I can see from the other comments that hardly anyone GETS this book and even fewer actually TRY. That is a real shame. Think out side of the (mass market) box people. jeebus.

I will go on resisting the urge to comment on the clueless reviews (insert appropriate rage face here). on to my thots.

Veeerrry Eeenteresting....
I am still wondering what to make of this book. It reminds me a pinch of Black Swan and is best described as an cerebral puzzle book or an "ex post facto" choose your o
Paul  Hankins
CHOPSTICKS needs to be experienced. I cannot do it justice in the words I might try to offer here. What Jessica Anthony does with a simple composition is nothing short of master-class story telling that challenges what we think of when we talk about reading.

We'll be talking about CHOPSTICKS at the end of the year. Mr. Hankins coming out with an early prediction for CHOPSTICKS.
This review has been hidden because it contains spoilers. To view it, click here.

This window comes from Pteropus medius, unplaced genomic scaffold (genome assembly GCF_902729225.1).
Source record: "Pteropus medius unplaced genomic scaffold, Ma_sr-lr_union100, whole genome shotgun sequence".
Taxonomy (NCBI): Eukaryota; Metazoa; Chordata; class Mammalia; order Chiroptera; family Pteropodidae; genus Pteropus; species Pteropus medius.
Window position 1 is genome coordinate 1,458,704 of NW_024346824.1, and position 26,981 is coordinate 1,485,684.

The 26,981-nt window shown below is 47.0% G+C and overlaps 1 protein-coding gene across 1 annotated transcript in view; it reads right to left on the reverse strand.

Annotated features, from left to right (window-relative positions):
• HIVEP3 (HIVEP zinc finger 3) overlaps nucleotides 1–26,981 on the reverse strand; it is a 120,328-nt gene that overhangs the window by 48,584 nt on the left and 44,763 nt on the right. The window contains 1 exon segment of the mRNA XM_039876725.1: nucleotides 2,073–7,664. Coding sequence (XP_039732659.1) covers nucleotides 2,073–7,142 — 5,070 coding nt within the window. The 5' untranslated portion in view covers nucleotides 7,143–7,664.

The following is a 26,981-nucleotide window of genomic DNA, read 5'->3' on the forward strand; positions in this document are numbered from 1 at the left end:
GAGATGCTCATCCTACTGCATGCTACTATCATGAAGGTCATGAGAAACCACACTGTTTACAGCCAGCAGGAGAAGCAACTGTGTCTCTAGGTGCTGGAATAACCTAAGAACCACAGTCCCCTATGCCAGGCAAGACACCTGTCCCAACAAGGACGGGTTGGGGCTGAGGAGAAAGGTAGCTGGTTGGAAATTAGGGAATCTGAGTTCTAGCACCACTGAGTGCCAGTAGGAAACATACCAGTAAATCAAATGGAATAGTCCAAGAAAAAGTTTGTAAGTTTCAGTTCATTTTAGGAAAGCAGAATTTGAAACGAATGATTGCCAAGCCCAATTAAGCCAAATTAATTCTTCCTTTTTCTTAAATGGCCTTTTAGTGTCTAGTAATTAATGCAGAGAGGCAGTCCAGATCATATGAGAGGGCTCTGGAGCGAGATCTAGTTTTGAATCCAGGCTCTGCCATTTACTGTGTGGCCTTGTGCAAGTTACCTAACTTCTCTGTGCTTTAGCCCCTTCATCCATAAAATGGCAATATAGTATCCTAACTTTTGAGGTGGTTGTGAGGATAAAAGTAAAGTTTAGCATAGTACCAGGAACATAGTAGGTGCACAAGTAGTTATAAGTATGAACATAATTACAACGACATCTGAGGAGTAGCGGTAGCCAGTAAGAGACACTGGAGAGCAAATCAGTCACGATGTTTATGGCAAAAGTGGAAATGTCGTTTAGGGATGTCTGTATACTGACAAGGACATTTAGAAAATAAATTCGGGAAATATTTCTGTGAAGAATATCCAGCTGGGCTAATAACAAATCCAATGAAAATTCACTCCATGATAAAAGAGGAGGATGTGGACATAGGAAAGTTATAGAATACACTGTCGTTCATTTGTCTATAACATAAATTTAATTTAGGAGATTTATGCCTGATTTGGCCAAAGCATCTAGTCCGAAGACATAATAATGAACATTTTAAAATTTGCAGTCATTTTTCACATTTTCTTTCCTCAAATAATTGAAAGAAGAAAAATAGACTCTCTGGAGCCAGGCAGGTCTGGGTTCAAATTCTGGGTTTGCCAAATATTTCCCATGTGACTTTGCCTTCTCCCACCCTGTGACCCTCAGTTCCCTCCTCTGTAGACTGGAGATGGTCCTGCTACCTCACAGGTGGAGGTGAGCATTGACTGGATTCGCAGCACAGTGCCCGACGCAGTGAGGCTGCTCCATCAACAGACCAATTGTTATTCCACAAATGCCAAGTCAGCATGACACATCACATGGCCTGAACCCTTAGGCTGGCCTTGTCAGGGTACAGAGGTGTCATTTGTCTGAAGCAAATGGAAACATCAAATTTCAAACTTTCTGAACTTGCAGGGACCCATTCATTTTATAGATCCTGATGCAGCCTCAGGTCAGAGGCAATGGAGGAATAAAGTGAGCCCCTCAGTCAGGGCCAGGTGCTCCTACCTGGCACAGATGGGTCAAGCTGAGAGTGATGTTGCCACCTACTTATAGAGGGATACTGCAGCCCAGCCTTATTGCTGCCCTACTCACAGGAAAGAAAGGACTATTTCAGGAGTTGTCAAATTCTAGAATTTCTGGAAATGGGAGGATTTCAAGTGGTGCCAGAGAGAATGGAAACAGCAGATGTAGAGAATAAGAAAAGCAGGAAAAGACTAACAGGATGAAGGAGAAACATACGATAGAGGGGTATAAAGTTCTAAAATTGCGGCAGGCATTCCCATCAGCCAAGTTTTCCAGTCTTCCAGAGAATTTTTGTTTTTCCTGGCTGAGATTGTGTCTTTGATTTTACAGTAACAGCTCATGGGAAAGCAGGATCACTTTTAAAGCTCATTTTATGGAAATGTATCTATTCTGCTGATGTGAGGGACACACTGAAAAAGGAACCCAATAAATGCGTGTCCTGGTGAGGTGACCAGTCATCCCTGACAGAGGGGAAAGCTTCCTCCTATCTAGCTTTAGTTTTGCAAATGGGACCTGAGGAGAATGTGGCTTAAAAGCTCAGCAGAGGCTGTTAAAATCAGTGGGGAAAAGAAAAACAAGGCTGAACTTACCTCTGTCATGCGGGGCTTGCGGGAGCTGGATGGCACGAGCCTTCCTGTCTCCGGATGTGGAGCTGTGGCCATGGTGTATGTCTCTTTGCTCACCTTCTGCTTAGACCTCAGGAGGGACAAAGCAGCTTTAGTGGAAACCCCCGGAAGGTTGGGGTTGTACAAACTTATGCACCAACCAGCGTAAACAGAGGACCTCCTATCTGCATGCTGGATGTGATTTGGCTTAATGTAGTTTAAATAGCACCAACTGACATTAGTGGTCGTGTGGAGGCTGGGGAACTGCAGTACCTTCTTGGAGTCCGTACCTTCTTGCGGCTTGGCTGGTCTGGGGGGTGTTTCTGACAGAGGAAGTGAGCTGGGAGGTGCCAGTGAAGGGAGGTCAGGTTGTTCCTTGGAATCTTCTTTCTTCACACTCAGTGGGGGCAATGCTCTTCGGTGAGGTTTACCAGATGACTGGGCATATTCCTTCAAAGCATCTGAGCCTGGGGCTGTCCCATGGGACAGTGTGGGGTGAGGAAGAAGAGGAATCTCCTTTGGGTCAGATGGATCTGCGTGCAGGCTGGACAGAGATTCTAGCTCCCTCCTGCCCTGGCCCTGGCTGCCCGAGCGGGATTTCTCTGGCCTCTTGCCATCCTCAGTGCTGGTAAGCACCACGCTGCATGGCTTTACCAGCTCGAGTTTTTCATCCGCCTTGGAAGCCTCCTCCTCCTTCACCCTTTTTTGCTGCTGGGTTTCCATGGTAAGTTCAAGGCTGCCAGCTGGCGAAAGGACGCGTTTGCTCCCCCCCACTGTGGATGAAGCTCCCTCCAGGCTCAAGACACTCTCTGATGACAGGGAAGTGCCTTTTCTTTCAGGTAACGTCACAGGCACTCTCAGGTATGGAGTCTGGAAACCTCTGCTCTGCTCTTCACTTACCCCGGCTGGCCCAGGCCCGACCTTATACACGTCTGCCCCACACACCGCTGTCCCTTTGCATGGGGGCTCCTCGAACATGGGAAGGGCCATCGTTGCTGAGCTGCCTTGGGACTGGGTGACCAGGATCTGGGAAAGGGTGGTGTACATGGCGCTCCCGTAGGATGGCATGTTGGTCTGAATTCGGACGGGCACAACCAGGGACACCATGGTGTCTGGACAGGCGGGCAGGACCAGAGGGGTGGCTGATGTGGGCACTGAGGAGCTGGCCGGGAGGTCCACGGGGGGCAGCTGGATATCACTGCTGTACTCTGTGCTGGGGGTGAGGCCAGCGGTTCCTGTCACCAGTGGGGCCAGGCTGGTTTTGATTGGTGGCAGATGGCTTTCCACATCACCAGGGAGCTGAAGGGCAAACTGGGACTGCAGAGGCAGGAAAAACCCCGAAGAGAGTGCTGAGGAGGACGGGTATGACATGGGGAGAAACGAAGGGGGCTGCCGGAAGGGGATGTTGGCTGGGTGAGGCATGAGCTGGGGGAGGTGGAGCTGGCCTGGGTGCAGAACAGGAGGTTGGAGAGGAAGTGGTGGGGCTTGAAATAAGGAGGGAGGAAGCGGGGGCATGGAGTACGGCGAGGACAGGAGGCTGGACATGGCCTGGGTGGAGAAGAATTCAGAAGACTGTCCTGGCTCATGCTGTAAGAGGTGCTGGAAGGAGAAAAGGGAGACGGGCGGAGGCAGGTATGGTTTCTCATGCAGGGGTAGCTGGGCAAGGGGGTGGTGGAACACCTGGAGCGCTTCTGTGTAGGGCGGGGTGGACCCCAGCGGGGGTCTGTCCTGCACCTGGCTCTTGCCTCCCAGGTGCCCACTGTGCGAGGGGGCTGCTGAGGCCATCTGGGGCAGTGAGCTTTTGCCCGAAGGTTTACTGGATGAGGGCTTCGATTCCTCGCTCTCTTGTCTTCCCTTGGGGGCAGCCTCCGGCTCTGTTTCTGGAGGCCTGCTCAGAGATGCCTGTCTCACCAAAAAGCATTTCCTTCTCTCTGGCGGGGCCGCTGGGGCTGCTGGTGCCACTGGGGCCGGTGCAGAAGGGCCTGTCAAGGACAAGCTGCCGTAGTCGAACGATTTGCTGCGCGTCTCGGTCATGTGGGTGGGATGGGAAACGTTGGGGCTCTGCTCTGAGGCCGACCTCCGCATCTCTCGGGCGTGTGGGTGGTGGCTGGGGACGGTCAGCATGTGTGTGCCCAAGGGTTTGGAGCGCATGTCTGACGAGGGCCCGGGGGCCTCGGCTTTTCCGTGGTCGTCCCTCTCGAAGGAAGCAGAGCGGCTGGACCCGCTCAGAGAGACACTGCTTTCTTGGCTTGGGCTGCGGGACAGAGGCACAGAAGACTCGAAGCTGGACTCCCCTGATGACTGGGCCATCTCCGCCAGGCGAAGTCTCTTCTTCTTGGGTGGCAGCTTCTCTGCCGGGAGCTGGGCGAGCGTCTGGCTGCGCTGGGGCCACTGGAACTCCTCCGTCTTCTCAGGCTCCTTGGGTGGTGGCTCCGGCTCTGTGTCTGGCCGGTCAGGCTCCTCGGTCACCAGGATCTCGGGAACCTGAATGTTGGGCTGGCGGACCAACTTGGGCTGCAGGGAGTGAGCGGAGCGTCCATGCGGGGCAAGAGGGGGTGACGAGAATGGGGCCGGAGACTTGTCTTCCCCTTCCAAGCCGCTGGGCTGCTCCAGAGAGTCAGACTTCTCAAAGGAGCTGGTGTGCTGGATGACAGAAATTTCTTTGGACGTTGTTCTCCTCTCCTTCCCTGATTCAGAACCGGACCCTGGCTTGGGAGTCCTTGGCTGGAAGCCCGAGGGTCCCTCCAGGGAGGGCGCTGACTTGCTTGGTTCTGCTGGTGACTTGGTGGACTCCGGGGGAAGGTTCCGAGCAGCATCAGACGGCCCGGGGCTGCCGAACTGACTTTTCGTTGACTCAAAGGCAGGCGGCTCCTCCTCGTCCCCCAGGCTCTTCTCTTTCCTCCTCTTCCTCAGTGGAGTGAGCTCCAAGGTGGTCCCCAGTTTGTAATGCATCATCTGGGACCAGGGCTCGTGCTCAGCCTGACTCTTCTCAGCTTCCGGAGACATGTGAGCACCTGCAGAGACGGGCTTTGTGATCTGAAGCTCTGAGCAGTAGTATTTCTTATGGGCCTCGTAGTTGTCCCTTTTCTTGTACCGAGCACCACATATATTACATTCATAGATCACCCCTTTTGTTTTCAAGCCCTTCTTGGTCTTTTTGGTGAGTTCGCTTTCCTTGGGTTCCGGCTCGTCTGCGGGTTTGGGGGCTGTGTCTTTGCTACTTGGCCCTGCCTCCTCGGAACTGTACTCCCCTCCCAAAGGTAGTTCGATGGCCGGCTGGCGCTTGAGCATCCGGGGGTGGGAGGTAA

I adore finding stories told in different methods and styles. The world would be pretty boring if every book had a straight up style of main character, plot and setting told in the same ‘ole format. Yawn, stretch, snore! Chopsticks is told in pictures, clippings, maps, scribbles, photos, postcards, and a dash of mystery.

Oh, how I wish I could say it held mystery, passion and magic. But, this could be my biggest disappointment so far this year. I was waiting for this one. Looking forward to the s
Feb 09, 2012 Jillyn rated it 4 of 5 stars
Recommends it for: artists, nonreaders
Shelves: first-reads